Bernina finishing seams questions….!
7 years agopurlknitpurl @purlknitpurl
I am wondering if anyone has any thoughts on the following questions?
1. What presser foot and/or stitches do you use to finish your seams? Do you always use zig zag? Would you use an overlocking foot even with cotton fabrics?
2. Any bernina users out there suggest I get the special zig zag foot, or should I be able to do this with my no. 1 reverse pattern sole?
Thanks so much for your help in advance. I obviously woke up with finishing seam allowances on the brain!
Thanks! Purl7 years agoneedlewoman @needlewoman
Hi Purl, me again. I have a Janome – Bernina’s bounce too much for me. So can only say what I do but many machines have similar stitches/feet. As I said, I use triple zz for finishing raw seams, and do it pretty close to straight stitched seam. I’ve become addicted to using my see thru embroidery foot. As it’s designed for applique etc, the hole for the needle is wide enuf for zigzag, and it enables me to line up zz closely to straight stich. I’m now also using it for straight sewing too; especially around curves because I can see where I’m going. For seams that long and straight, i use a mock French seam. Pin pieces WRONG SIDES TOGETHER; sew with 3/8 seam or a little less when seam allowance is only 1/2 ”. Press, and trim seam to 1/8″- I use my quilting ruler and rotary cutter for this bit as gives nice finish. Then open out seam and press open with iron. Not as hard as you might think. Then pin pieces RIGHT SIDES TOGETHER, and sew with 1/4″ seam. I use my 1/4″ foot for this as it’s always accurate, and save time and mistakes accidentally sewing seam wider than I want. Then press seam to one side on garment’s wrong side first, and then press on right side. Voila! Won’t unravel or fray in wash or anywhere else. Good luck!7 years agopippi @pippi
I just have a cheap singer and don’t know much about bernina, but I just realized how well an overcast foot (something like this: http://www.amazon.com/Distinctive-Overlock-Overcast-Machine-Presser/dp/B003263PSS/ref=pd_vtp_hg_1) works for finishing seams with a zig zag, especially lightweight fabric. I just tested it out on some facings for a sailboat skirt and with a regular zig zag foot the edges sort of curled and bunched under the thread, but with the overcast foot it stayed much neater and flat. For a heavier fabric like corduroy or twill a regular foot would probably work just fine though. I usually run my zig zag about medium width and as close to (and so that it falls just over) the raw edge of the fabric so that it completely encases the loose threads (to kind of mimic the look of a serged edge), but I have seen other tutorials where the zig zag is much closer to the straight stitch seam so I am not sure what the standard method is or if there is any functional difference. I would be curious to hear other responses to this.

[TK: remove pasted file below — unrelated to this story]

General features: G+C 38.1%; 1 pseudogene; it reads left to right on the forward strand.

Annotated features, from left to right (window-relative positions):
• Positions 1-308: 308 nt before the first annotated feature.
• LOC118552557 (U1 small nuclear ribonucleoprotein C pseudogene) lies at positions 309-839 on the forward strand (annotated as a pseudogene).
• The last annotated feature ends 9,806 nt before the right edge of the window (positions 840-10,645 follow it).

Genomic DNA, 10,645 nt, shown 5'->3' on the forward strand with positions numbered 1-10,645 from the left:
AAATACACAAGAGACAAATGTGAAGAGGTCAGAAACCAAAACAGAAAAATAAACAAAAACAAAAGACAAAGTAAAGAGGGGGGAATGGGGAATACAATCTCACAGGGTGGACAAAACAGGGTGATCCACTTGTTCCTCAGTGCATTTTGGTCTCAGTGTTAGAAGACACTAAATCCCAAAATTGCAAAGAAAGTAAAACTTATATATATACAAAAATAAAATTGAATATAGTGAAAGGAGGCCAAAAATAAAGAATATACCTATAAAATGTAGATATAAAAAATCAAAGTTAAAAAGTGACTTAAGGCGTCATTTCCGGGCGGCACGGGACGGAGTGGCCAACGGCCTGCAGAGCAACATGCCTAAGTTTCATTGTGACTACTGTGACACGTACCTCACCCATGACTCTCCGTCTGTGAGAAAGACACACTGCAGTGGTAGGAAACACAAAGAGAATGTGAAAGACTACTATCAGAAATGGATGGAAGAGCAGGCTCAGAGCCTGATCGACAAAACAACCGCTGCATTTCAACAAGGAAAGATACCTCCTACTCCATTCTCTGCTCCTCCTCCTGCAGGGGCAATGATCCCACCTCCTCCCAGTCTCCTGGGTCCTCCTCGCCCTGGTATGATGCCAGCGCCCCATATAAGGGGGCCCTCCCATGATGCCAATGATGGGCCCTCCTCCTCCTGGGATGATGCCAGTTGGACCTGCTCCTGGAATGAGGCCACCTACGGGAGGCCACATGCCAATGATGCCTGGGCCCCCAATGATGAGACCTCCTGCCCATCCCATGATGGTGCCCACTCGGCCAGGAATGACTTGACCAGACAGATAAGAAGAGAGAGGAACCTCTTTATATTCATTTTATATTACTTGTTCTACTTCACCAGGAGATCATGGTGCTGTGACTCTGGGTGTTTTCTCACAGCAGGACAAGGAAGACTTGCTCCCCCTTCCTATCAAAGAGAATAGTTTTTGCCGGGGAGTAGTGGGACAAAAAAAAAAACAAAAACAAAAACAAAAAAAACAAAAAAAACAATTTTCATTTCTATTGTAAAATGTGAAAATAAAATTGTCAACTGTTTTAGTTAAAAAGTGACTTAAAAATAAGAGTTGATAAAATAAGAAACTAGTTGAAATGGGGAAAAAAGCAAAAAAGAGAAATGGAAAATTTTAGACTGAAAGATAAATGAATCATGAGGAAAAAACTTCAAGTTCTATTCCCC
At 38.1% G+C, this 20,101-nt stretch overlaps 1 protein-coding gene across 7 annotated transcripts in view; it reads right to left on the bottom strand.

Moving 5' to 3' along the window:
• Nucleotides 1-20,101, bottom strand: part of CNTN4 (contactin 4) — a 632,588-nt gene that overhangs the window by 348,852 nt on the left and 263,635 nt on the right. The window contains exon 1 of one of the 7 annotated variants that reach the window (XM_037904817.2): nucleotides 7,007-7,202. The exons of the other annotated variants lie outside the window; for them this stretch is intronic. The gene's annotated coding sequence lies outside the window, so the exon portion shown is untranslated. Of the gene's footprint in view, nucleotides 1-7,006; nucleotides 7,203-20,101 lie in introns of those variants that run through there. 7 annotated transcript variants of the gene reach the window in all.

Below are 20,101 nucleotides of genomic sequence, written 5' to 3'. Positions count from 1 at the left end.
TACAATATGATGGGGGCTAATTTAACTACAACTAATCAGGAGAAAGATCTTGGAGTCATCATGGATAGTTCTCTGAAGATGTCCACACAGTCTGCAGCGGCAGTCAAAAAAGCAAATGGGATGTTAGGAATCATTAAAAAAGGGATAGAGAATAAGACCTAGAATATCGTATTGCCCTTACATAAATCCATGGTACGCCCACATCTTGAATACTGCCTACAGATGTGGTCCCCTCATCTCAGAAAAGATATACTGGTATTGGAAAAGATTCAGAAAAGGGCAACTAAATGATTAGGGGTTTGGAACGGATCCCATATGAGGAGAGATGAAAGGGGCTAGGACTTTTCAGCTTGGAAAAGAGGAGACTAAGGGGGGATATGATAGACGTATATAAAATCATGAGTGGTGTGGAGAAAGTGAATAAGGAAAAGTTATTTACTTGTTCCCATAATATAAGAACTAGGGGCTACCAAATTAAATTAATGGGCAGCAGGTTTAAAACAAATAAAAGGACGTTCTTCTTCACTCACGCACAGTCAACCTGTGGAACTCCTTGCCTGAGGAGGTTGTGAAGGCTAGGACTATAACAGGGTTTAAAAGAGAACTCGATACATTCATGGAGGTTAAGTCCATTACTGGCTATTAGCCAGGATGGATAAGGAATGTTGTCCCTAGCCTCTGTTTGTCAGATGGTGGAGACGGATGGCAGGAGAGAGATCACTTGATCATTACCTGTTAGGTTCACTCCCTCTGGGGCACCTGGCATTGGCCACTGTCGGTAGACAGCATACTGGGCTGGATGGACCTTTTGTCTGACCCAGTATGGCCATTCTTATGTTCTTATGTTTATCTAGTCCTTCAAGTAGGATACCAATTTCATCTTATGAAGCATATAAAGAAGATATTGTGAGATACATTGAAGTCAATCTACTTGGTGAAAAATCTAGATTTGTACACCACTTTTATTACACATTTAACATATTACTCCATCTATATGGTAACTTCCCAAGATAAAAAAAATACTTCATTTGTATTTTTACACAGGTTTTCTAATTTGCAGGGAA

Also, my machine has a variety of other “finishing stitches” which are similar to zig zag but that look just a little neater finishing. Might be worth checking your manual for some suggestions too?7 years agomeleliza @meleliza
As far as I know, that is a “real” French seam. I use my 1/4″ foot too, but sometimes I do that first and then the 3/8 pass so I don’t have to trim.7 years agosayiamyou @maraya
I have a Bernina Activa and use the #8 or #3 stitches, depending on the fabric. Both are overlock stitches on my machine and make the seam look very tidy. I don’t have a zig zag foot. I think the sole I use is the #2. (The machine will tell you what to use.) I use these all the time as I don’t own a serger. Hope this is helpful.7 years agopurlknitpurl @purlknitpurl
Thanks, everyone, for the suggestions. I think I might invest in another presser foot!7 years agoneedlewoman @needlewoman
after reading your input, I went to the link, and then to my machine tool box, and I have an overcast foot too. What do you know? You can stuck in a rut doing things the same way, and forget to investigate new things. Am definitely going to try out overedge/overcast foot for finishing next facing (like one inside Book Report front which I zzaged, and then folded over and straight stitched v. close to edge. My overcast foot doesn’t look like the one on your link, but machine manual says it is. Never too old to learn new tricks! Glad my long replies abt seam finishing has helped, pkp.
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